Furthermore, the practice of exclusive fishing rights originated in the Japanese colonial era as a measure for protecting conventional coastal fisheries. The proposed multi-function zoning scheme has become an impediment to the use of other sea areas. For the planning and management of exclusive fishing rights in the future, it is important to take into account what actually is needed by the fishermen, the location of the fisheries area, and the needs for protecting fisheries resources. It is also crucial to encourage fishermen to support the MPA zoning because it is beneficial for the formation of the fisheries area and the cultivation of fisheries resources. By doing so, sustainable fisheries development as well as marine resource conservation can both be achieved.
The most serious conflicts related to sea area use come from the competition between exclusive fishing rights and MPA zoning, as well as those between fisheries and military use. Exclusive fishing rights are an excellent tool for protecting the livelihood of the minority fishermen in the coastal region, but as sea use becomes more diverse, exclusive fishing rights could become an impediment to the development of other uses [32]. To strike a balance between protecting the right of the fishermen and the development of other uses such as ecological conservation [33], it is crucial to encourage fisherman to establish their own MPAs like Japanese does, thereby rationalize marine use.
The most common issue seems to be that extending the scope of MSP to cover all marine activities, in line with the underlying principle of integrated management. In some countries, MSP remains primarily concerned with marine nature conservation. Taiwan’s MSP experience indicates that MSP can find conflicts of different sea use and marine environment. It is to be hoped that MSP can contribute to the recovery of waters facing the consequences of rapid industrialization and to the careful use of marine resources. This suggests that MSP is a flexible process, capable of being adapted to implement a range of objectives. This is in line with the framing of MSP in academic literature, where it is constructed as a means of rationalizing the use of marine space to implement various marine policy priorities, including conservation and economic objectives [7].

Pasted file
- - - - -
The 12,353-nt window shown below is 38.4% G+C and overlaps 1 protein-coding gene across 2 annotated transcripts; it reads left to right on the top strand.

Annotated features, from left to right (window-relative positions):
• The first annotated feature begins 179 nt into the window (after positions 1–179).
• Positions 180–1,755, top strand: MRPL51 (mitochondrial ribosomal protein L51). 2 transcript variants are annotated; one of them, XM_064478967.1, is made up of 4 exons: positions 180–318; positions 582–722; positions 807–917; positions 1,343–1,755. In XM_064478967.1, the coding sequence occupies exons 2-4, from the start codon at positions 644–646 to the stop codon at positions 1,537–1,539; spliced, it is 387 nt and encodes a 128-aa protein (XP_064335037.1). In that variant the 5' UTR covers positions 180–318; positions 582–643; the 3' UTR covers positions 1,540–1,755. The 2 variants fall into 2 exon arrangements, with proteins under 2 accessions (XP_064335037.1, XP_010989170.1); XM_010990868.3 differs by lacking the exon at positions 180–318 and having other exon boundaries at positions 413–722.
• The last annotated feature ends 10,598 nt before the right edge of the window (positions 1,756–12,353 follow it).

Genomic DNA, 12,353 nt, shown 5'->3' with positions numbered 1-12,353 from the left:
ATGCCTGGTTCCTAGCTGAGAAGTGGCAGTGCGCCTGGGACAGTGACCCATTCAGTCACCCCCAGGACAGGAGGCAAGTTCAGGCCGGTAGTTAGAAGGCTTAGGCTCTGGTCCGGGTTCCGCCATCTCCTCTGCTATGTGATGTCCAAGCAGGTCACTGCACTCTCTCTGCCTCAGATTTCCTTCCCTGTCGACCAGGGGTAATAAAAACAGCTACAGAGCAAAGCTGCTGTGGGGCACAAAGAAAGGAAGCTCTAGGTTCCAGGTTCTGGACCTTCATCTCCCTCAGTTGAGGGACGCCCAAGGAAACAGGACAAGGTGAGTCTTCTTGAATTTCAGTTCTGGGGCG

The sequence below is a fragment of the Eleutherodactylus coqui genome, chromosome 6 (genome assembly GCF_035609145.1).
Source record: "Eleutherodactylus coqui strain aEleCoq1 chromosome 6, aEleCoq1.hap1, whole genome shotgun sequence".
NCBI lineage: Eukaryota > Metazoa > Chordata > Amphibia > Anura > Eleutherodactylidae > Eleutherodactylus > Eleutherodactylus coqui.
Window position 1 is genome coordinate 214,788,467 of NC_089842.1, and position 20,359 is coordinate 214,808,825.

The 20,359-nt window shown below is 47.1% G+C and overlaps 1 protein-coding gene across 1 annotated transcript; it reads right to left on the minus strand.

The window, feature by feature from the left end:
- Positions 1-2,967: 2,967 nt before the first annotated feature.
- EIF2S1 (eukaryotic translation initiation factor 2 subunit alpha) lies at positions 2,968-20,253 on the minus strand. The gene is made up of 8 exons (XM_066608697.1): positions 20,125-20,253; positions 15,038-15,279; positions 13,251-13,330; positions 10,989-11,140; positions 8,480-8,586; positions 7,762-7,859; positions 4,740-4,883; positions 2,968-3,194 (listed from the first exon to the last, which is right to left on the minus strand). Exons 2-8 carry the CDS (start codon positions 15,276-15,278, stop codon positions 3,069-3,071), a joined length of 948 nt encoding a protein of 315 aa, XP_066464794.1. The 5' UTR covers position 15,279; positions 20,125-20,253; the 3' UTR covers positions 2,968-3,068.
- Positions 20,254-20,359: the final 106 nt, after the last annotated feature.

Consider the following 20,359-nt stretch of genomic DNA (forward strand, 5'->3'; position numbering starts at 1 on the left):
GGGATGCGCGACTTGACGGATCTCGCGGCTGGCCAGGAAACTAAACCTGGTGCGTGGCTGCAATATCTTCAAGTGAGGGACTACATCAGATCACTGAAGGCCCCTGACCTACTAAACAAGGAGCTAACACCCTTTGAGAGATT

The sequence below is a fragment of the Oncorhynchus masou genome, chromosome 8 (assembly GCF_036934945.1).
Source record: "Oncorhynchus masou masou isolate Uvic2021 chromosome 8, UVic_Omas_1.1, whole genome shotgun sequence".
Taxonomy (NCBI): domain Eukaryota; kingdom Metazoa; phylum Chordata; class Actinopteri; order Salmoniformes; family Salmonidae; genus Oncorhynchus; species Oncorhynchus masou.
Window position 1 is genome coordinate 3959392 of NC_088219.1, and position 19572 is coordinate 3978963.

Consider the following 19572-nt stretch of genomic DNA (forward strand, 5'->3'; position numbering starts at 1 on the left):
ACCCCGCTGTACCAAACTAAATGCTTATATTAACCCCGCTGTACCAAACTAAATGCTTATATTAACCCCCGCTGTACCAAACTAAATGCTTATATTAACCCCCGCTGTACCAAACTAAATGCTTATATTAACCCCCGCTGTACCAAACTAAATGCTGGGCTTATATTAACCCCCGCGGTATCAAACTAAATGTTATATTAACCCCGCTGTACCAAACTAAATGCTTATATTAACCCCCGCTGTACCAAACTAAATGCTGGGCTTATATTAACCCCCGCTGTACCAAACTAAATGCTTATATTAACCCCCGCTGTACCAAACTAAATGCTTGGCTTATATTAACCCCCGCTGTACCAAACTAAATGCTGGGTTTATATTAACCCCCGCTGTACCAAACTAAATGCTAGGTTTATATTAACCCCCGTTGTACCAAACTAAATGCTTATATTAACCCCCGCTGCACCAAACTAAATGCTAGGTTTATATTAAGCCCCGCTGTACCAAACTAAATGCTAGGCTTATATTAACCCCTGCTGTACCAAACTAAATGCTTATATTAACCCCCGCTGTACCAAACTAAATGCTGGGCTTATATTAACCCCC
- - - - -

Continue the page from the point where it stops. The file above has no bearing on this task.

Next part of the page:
The authors would like to thank the reviewers for their very useful comments on this paper. Support and feedback from the staff of the Centre of Marine Affairs, National Kaohsiung Marine University, Taiwan, have also been much appreciated. This research was made possible with financial support from the Ministry of Science and Technology (NSC 99-2410-H-022-005).

Author Contributions

In this paper, Meng-Tsung Lee designed the research programs, provided for the technology of GIS software, analyzed the results and wrote of the Introduction, Methodology and Results. Chin-Cheng Wu committed to implement the data collection, interview survey and analyzed the survey result. Ching-Hsien Ho carried out the data collection, drawn and analyzed of the figure by GIS software. Wen-Hong Liu conceived of and developed the research framework and wrote the session of Discussion and Conclusion.

Conflicts of Interest

The authors declare no conflict of interest.


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Lee, M.-T.; Wu, C.-C.; Ho, C.-H.; Liu, W.-H. Towards Marine Spatial Planning in Southern Taiwan. Sustainability 2014, 6, 8466-8484.

AMA Style

Lee M-T, Wu C-C, Ho C-H, Liu W-H. Towards Marine Spatial Planning in Southern Taiwan. Sustainability. 2014; 6(12):8466-8484.

Chicago/Turabian Style

Lee, Meng-Tsung, Chin-Cheng Wu, Ching-Hsien Ho, and Wen-Hong Liu. 2014. "Towards Marine Spatial Planning in Southern Taiwan" Sustainability 6, no. 12: 8466-8484.